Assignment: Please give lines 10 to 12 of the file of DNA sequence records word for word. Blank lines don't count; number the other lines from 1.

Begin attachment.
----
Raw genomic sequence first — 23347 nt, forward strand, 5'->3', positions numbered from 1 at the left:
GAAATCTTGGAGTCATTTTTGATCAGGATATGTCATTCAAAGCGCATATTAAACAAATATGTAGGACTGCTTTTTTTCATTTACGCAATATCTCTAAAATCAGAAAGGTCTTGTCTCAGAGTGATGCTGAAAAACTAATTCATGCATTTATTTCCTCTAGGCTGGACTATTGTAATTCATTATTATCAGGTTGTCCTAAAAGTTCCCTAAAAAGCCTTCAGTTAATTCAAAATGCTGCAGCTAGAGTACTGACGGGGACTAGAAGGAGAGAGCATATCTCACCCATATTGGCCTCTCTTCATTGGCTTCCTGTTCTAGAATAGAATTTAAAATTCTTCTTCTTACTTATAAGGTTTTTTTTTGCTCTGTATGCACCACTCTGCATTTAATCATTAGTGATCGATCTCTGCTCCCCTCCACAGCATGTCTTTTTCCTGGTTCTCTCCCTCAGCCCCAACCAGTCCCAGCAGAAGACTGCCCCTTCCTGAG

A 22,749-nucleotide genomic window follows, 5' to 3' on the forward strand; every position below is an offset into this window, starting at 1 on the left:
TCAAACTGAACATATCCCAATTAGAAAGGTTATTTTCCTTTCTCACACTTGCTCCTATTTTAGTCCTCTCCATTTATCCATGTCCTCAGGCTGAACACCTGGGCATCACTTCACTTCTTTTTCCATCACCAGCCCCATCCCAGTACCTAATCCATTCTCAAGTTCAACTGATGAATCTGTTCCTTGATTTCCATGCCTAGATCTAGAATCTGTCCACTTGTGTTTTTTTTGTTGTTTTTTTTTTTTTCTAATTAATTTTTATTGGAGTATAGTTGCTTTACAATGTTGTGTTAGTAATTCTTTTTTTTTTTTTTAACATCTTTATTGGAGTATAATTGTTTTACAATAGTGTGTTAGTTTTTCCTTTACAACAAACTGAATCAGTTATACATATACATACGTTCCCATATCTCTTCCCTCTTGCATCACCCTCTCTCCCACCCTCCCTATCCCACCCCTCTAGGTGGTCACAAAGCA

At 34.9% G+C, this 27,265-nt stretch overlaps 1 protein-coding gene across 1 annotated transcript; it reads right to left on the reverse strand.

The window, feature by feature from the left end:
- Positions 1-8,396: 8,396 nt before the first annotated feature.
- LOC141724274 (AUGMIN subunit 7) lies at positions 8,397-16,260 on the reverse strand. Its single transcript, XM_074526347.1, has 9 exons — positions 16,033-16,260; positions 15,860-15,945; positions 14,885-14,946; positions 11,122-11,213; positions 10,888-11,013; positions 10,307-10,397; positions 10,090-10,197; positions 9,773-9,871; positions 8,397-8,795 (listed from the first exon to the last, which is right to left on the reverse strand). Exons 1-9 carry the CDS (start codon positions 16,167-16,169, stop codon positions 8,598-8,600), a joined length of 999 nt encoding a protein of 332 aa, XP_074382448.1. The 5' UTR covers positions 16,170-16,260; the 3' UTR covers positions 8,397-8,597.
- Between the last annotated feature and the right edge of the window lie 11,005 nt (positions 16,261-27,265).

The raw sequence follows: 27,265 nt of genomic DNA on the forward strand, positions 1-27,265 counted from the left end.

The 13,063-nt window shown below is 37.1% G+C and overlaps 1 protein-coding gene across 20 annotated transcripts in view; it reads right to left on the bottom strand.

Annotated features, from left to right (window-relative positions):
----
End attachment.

The raw sequence follows: 27,265 nt of genomic DNA on the forward strand, positions 1-27,265 counted from the left end.

The 13,063-nt window shown below is 37.1% G+C and overlaps 1 protein-coding gene across 20 annotated transcripts in view; it reads right to left on the bottom strand.

Annotated features, from left to right (window-relative positions):